Vintage Postcards Are Fun
A postcard is a rectangular piece of thick paper or thin cardboard intended for writing and mailing without an envelope. Shapes other than rectangular may also be used. There are also novelty postcards, such as wood postcards, copper postcards and coconut “postcards” from tropical islands. A postcard is usually printed by a private company, individual or organization.
The world’s oldest postcard was sent to writer Theodore Hook, probably created and posted by Hook himself as a practical joke on the postal service, given that the image on the postcard was a caricature of workers in the post office. Hook’s postcard contained a hand-painted design and was sent in 1840 from Fulham, London, England.
The first known picture postcard in which the image functioned as a souvenir was sent from Vienna in 1871. The first advertising postcard appeared in Great Britain in 1872. The first American postcard was developed by the Morgan Envelope Factory the following year. Postcards from the 1800s through approximately 1920 are said to be from the “Golden Age of Postcards”.
The white border was introduced to postcards in the United States during World War I to save ink. The “White Border” era is generally considered to be the period from 1915 to 1930.
During the period between 1931 and 1959, “linen postcards” were popular and produced in large quantities. A newer printing processes allowed the use of an inexpensive card stock with a high rag content. The rag content in the card stock allowed more colorful, vibrant and realistic images to be printed. The face of the linen postcard is distinguished by a textured cloth appearance which resembled linen, thus the name linen postcard. Curt Teich Co. of Chicago was the foremost linen postcard publisher, pioneering linen postcards. Curt Teich Co. linen postcards have always been popular with postcard collectors due to its meticulous product numbering system.
Chrome postcards, a name derived from Kodachrome, were postcards with a shiny paper surface generally produced after 1939. However these types of postcards did not begin to dominate until about 1950. Chrome postcards usually feature colored photographs and are identified by the glossy appearance resulting from the paper’s coating. These are the most common type of postcard found today, and are sometimes referred to as modern postcards.
The chrome postcard should not be confused with real photo postcard (RPPC), which is an actual photograph printed on postcard paper, as distinguish from commercially printed photographic images on the chrome postcards.
Terminology for the study of postcards taken and Logos (study) The study and collecting of postcards is called deltiology, from the Greek word, deletion, meaning small pictures or cards. The term was first used by Randall Rhodes of Ashland, Ohio. Collecting vintage postcards is very enjoyable. The images on vintage postcards are like windows into other worlds, incluing the past. Please enjoy the vintage postcards on this site.
Categories of Postcards
These are postcards that feature cities and places, such as parks, streets, depots, store fronts and bridges. People have long collected postcards from places that they have visited and view postcards have been the mainstay of postcard collecting. View cards offer historic reference to places which may no longer exist or that have changed significantly over time, offering us a view into the past.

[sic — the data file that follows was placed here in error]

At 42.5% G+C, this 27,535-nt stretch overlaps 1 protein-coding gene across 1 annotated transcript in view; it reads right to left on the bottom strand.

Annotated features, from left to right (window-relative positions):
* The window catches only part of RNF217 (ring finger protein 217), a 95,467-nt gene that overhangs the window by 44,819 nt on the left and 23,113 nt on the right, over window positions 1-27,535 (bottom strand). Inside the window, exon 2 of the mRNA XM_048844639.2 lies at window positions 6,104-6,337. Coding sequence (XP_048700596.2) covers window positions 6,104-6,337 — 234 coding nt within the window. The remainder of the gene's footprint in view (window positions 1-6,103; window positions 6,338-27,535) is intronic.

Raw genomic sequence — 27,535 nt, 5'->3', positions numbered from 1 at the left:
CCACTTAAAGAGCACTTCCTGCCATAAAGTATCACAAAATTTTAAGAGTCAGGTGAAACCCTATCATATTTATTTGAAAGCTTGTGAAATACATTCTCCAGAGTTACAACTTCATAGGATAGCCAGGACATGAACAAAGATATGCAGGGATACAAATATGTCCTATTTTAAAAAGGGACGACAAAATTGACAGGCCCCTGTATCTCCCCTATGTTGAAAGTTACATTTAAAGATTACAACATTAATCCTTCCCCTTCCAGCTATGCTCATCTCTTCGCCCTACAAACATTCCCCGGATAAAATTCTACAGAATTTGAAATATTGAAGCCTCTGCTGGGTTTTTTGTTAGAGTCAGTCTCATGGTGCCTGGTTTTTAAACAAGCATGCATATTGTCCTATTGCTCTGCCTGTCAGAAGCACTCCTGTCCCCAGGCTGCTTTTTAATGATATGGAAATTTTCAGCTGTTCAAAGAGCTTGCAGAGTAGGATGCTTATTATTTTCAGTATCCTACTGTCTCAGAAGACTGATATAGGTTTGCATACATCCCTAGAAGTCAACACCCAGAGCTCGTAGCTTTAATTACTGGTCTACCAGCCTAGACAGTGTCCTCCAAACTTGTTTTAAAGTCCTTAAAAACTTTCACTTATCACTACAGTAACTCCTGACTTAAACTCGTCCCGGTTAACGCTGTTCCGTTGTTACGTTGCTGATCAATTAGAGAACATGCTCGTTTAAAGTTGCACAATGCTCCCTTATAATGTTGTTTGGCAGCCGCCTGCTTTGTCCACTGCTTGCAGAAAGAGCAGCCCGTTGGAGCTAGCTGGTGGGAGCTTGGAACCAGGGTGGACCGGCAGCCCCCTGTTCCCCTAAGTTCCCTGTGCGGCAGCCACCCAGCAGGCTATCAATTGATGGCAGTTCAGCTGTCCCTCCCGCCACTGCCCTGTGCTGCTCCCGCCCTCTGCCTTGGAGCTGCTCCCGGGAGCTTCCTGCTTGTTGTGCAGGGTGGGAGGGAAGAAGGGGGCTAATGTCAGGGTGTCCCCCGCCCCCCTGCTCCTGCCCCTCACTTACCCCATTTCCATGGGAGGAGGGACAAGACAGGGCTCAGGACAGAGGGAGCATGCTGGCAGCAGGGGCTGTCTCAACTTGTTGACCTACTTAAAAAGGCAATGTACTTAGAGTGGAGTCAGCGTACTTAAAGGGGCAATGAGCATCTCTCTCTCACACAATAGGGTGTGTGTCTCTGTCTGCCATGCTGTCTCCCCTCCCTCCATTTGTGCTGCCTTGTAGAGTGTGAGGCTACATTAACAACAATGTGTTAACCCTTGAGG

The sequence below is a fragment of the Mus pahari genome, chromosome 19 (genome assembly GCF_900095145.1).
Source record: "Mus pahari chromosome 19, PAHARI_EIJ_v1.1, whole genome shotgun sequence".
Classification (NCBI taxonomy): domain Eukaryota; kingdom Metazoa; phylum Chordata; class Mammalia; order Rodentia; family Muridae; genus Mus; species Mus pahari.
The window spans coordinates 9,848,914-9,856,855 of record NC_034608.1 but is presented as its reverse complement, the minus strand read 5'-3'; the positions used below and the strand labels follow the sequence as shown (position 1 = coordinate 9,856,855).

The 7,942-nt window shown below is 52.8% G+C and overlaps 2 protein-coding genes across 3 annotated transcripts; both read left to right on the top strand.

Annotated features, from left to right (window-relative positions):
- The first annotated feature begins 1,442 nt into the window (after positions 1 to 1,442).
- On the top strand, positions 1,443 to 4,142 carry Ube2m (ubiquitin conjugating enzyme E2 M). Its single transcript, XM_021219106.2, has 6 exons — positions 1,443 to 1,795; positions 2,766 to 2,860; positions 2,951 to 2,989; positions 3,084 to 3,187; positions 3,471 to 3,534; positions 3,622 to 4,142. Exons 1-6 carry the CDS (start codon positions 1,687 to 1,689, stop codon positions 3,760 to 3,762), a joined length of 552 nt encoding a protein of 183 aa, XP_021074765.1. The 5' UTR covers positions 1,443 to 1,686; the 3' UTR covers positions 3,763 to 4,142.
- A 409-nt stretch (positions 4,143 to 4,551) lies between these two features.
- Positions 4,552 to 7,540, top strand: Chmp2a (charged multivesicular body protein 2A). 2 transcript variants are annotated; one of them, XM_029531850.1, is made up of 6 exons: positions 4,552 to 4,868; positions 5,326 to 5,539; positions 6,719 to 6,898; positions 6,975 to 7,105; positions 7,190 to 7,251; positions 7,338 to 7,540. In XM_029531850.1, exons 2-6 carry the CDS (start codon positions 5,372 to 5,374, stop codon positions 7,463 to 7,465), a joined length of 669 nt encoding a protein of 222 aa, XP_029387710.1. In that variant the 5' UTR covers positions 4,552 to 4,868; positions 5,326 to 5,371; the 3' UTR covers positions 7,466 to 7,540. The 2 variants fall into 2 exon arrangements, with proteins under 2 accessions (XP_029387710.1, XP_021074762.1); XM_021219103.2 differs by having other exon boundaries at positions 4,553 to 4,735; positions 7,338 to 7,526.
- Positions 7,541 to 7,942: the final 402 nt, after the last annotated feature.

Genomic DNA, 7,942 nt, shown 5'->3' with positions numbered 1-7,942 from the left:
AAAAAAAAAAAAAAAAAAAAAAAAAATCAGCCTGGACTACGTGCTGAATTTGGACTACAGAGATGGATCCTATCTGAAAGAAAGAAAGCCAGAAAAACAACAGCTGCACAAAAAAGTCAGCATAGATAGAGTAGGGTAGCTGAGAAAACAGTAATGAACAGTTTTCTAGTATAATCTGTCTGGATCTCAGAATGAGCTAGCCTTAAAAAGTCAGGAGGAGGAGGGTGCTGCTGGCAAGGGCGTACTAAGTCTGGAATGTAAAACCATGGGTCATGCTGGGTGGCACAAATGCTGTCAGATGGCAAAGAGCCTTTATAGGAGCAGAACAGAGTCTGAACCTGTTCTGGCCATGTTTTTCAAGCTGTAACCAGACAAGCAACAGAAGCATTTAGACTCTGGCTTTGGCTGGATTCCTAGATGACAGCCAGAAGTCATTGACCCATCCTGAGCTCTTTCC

A historical postcard is a postcard that was printed to commemorate an important event, such as a war, an exposition, a disaster, a parade, or a coronation.
The greeting postcard was produced for holidays and special occasions, such as Christmas, Easter, Valentine’s Day, and birthdays. Early greeting postcards were some of the most beautiful cards every printed, often featuring intricate embossing, high quality artwork, expensive inks, and sometimes novelty decorations such as glitter, ribbons, or feathers.
Silk postcards were printed on silk fabric attached to a postcard back, or were postcards with silk fabric attached as a border or decoration. The silk postcard reached its peak popularity in the early 20th century, especially during World War I.
Between 1940 and 1970 comic postcards were very popular and could be found almost any place that postcards were sold. These comic postcards often depicted women as either man-crazy sex pots or overweight, nagging wives. Hillbillies were another favorite subject of comic postcards. Hillbillies were usually depicted as stupid, drunken idiots. A related subject was outhouse humor. Men in the service, particularly from World War II, were also depicted on many of the comic postcards, often with a reference to a sexy woman or an rude comment about a higher ranking officer. Caricatures of African-Americans with big lips and poor speech were also featured on comic postcards, especially before the 1960s. Many of these comic postcards would be consider either not funny or politically incorrect today, reflecting the significant changes in society’s values.
Art postcards are very popular with many postcard collectors. Art postcards differ from view postcards and greeting postcards in that they generally had a higher orginal priced and were sold in more limited qualities.
These often featured subjects such as beautiful women, children, etc. and photographic postcards were also often hand tinted.
In the last several decades, electronic postcards have also been developed and have gained some popularity. Below are some examples of electronic postcards.